US cow cull figures have hit a 35-year high, with the numbers slaughtered in January topping 270,000 head.
Late January slaughter rates were 7% higher than the same week in 2022, as lower milk prices saw farmers offload stock.
Culling rates of these proportions have not been seen in the US dairy sector since the mid-1980s and the US Department of Agriculture (USDA) is projecting that this trend is likely to continue through the spring.
“Based on slaughter data through early March 2023 and the outlook for dairy and beef producers moving forward, the projection for cow slaughter is raised in 2023,” the USDA’s latest market outlook stated.
The higher cow cull is expected to curtail growth in overall US milk production this year, with any increases likely to flow from stronger milk yields.
Although total US dairy herd stood at 9,417,000 in February – up from 9,405,000 in January – overall numbers are well back on 2021 levels when the herd reached almost 9.5m head.
Increased cow culling is generally indicative of tighter margins in the dairy sector.
US milk prices have taken a hit on the back of weaker demand for commodities, particularly cheese. Average milk prices are expected to equate to around 43-44c/l.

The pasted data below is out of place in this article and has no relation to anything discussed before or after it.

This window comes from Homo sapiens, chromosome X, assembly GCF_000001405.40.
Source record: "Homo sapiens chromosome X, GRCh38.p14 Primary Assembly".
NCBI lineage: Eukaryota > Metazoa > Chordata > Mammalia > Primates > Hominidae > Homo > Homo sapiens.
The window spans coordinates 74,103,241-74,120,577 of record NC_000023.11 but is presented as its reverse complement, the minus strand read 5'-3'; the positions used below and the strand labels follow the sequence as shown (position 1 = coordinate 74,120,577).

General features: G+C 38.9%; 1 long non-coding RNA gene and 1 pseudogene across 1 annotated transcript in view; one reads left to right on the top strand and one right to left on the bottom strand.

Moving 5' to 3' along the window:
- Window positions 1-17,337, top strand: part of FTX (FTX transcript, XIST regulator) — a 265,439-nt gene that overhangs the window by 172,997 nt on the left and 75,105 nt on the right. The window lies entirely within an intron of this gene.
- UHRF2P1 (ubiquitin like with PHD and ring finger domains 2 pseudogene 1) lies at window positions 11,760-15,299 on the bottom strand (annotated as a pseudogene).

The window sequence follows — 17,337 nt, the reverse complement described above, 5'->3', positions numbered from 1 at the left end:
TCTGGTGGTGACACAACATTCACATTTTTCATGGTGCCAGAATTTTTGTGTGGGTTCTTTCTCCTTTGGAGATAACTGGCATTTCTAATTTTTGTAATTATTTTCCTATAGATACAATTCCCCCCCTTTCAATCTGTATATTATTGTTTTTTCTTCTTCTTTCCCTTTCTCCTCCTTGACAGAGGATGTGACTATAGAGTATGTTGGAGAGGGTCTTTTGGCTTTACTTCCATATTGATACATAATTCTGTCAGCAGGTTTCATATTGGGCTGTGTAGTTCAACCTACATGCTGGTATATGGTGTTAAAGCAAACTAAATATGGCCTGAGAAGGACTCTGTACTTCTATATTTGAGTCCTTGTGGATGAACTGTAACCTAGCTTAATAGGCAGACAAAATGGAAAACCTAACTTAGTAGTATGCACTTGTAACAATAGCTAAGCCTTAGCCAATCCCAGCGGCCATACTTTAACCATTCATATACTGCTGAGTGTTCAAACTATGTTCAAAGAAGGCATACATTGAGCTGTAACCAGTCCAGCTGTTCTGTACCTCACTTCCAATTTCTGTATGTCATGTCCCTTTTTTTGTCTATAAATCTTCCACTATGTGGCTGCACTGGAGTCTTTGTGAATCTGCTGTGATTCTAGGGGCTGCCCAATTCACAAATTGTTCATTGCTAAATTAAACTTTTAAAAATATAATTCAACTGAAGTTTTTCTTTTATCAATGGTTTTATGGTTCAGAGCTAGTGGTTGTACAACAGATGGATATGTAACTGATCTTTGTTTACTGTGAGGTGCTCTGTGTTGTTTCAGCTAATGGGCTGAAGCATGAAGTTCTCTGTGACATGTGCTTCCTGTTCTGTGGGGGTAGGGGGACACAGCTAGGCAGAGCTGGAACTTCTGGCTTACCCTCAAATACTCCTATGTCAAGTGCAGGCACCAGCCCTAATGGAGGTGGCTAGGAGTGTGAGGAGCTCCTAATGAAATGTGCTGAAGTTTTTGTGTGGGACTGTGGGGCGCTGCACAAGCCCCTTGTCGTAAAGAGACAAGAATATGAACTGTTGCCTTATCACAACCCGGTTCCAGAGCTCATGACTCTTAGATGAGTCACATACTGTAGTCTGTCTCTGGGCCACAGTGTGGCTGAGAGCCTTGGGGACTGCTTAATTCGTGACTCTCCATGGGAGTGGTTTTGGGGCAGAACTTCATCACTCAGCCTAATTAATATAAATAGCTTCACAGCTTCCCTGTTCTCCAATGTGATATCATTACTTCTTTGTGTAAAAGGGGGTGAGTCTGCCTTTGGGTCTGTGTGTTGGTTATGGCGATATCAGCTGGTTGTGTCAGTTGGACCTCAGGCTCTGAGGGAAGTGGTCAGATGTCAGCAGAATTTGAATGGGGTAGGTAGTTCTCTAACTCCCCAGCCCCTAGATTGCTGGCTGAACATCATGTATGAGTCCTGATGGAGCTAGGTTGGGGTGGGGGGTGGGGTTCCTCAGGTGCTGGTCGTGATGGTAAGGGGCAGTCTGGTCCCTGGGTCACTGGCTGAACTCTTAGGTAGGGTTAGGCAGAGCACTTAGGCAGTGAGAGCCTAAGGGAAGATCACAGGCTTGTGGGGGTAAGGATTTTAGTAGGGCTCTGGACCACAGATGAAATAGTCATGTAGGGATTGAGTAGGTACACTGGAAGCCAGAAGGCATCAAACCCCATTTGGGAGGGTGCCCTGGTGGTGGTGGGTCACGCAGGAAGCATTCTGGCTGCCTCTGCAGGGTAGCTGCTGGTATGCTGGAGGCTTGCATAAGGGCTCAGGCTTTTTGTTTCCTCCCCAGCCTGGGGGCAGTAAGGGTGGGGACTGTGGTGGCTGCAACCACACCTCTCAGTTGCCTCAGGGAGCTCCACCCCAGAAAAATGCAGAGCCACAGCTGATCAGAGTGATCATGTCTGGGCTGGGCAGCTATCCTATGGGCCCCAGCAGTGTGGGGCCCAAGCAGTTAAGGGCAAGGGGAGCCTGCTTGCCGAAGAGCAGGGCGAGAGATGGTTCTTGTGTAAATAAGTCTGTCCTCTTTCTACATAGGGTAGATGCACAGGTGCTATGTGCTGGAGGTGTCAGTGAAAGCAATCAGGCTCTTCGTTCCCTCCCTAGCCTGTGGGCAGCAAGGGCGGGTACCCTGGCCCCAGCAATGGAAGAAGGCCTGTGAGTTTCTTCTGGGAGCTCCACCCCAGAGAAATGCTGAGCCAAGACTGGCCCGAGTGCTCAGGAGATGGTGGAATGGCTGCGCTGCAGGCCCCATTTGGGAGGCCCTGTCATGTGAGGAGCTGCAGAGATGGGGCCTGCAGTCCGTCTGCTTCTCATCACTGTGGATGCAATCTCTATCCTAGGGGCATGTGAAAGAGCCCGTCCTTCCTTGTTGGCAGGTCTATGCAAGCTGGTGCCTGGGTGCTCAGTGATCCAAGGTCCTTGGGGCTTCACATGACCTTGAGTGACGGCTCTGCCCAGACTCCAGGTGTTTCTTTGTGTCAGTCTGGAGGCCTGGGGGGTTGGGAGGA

With dairy analysts reporting excess milk in the market and processing plants at capacity, a recovery in milk prices is not expected in the short term.
The weakness of the US domestic dairy market is forecast to result in reduced exports.
This is potentially a positive development for Irish dairy exports.
Rabobank has forecast that European supply growth will also slow to 1% in the second quarter – back from 1.2% in the first quarter – and that prices for butter and cheese should bottom out as a consequence.
The Dutch-based lender contends that a partial recovery in milk prices is possible during the second half of the year, but that is dependent on improved demand.